Ten Tips for developing a learning experience using Standardized Patients


Student learning experiences can be enhanced by using Standardized Patients (SPs). SP Educators provide support and aid in how best to approach the integration of SPs into courses, as well as scripting roles, delineating learning objectives, training SPs, providing faculty development opportunities and debriefing the simulation experiences.

  1. Identify the need for a simulation learning experience.
    Can you fill that practicum experiential learning gap? If you cannot get the experience in rel life, then something needs to be put in place.
  2. What are your objectives?
    What is it that you want the students to experience and learn? Choose a maximum of 3 objectives.
  3. Recreate a suitable event.
    Some of the best scenarios have been based on real life experiences. Perhaps there are past situations where you would have liked to have performed your first exercise in a safe environment such as a simulation lab.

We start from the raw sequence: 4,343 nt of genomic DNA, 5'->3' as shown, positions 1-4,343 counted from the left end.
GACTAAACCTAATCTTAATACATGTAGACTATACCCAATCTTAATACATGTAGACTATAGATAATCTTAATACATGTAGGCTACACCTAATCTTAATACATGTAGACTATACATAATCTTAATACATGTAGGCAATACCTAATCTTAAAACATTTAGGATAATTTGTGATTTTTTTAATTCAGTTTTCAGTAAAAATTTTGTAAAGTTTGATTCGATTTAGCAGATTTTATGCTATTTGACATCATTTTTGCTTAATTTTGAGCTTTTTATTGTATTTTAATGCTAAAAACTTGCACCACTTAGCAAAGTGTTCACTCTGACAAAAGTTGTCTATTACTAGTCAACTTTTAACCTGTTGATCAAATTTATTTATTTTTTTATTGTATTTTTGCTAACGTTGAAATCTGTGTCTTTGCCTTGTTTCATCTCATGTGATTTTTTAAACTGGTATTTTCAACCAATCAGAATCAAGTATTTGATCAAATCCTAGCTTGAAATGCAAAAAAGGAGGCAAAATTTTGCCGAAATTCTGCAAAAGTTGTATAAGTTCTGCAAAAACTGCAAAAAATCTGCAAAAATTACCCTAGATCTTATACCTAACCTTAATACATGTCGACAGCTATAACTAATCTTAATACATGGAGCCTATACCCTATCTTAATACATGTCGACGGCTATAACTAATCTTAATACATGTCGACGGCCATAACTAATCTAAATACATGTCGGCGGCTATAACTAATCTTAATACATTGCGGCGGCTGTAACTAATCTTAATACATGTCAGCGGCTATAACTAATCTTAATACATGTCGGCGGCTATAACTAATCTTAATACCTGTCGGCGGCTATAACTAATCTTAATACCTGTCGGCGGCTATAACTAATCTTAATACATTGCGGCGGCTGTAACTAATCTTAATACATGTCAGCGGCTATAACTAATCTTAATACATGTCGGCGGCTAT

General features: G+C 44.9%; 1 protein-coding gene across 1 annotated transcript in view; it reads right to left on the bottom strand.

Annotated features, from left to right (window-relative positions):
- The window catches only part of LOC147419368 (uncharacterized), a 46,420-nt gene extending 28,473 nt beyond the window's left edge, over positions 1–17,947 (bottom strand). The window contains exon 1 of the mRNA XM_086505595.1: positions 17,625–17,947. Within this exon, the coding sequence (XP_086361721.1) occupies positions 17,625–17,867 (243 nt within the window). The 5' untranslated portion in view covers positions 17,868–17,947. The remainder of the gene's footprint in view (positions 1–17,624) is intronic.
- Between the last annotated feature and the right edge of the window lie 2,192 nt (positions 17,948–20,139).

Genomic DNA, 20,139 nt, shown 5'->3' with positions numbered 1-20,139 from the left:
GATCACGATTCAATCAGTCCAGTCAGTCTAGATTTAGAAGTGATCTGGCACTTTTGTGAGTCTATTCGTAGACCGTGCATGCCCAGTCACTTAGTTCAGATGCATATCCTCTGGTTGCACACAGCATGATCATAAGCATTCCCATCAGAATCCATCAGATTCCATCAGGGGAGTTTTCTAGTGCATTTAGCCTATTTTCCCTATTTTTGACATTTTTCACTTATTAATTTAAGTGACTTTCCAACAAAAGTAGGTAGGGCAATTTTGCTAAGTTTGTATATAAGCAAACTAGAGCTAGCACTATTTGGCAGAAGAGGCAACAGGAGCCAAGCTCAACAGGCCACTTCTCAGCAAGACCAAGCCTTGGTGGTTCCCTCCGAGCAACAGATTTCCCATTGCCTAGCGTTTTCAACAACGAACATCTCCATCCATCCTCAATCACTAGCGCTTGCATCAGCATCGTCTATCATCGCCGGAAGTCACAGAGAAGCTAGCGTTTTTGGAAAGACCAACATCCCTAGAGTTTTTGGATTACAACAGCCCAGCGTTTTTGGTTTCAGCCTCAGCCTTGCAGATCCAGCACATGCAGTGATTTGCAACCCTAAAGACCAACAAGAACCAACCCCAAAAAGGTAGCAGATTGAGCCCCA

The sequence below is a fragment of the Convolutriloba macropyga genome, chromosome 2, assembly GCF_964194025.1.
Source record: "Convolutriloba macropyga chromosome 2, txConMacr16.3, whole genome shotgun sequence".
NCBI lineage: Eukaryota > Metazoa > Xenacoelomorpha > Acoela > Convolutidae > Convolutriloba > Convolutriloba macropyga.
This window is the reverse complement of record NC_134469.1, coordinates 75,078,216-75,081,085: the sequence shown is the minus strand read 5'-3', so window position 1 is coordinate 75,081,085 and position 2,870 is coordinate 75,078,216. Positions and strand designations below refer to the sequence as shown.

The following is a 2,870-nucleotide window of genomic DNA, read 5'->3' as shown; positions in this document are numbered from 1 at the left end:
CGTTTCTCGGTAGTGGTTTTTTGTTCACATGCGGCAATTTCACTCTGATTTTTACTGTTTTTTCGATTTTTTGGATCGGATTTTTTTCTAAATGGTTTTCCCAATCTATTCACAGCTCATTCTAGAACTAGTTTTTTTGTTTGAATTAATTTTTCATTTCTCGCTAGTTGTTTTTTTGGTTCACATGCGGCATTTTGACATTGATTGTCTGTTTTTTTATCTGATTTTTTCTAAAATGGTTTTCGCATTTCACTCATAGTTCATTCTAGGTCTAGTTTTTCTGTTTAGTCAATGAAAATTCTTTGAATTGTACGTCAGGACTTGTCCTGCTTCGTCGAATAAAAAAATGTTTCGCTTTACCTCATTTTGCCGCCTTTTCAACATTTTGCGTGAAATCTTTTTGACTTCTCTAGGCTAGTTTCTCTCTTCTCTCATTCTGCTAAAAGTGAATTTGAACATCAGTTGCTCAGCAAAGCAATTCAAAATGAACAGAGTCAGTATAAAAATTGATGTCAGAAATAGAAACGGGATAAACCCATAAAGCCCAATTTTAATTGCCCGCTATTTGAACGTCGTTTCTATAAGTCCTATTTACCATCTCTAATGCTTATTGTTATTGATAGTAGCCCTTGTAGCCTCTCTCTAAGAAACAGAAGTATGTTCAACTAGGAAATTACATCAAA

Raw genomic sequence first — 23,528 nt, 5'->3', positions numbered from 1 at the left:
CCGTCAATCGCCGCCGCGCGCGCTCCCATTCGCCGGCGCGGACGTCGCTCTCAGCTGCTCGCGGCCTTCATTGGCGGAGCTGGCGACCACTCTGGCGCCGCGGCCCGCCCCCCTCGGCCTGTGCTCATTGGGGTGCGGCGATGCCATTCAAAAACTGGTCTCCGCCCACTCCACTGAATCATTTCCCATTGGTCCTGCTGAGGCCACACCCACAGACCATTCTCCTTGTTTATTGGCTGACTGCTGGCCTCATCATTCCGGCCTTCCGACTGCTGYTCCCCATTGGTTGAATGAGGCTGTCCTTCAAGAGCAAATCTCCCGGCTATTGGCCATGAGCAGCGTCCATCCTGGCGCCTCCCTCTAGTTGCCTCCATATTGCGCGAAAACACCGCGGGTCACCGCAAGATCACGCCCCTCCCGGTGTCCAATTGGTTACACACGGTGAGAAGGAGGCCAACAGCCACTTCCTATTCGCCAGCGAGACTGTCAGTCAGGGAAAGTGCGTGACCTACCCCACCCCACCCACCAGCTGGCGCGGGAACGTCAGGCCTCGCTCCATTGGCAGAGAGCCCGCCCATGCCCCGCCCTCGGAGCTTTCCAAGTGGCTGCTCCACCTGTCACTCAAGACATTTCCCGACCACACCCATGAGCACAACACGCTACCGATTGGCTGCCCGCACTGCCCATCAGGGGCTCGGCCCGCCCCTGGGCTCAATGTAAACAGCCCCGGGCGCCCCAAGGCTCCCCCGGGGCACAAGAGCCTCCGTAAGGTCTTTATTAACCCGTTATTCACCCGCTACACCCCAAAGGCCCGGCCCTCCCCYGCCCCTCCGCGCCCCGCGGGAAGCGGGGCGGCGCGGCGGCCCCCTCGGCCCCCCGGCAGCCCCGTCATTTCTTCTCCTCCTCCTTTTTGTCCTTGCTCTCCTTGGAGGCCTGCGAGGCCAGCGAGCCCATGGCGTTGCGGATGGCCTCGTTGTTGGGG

4. Draft the script.
    There are many script templates available. Choose a template that suits your program and health profession.
  5. Train the SPs.
    The SP Educator will train the SPs to portray the patient in the role that you have developed, paying particular attention to condition, movement, character and mannerisms, focusing on your learning objectives.
  6. Dry run the simulation.
    Run the scenario with the SP Educator, a facilitator or with each other. Make any necessary changes, additions, and revisions to the scripting.
  7. Pilot an inauguration program.
    Start small - organize an official pre-event practice with SPs, facilitators, and students.
  8. Feedback.
    Explore the many different types of feedback resources that are being used to assist in today's learning activities. Choose the right feedback tools for your simulation. Common types of feedback used in SP simulation include: peer feedback from student participants or observers, expert instructor feedback and SP feedback from the patient's perspective.
  9. Debrief the event.
    Remember that the SP scenario is a teaching tool for the preceptor and that the next phase of learning begins after the role has been played out. Documenting and recording the simulation will help in research and building future programs.
  10. Debrief the Debrief.
    What went well? What could be done better next time? Reflection is a powerful tool.

Petra Duncan, Pam Rock, Sharla King, Renate Kahlke, Health Science Education Commons, Health Science Council, University of Alberta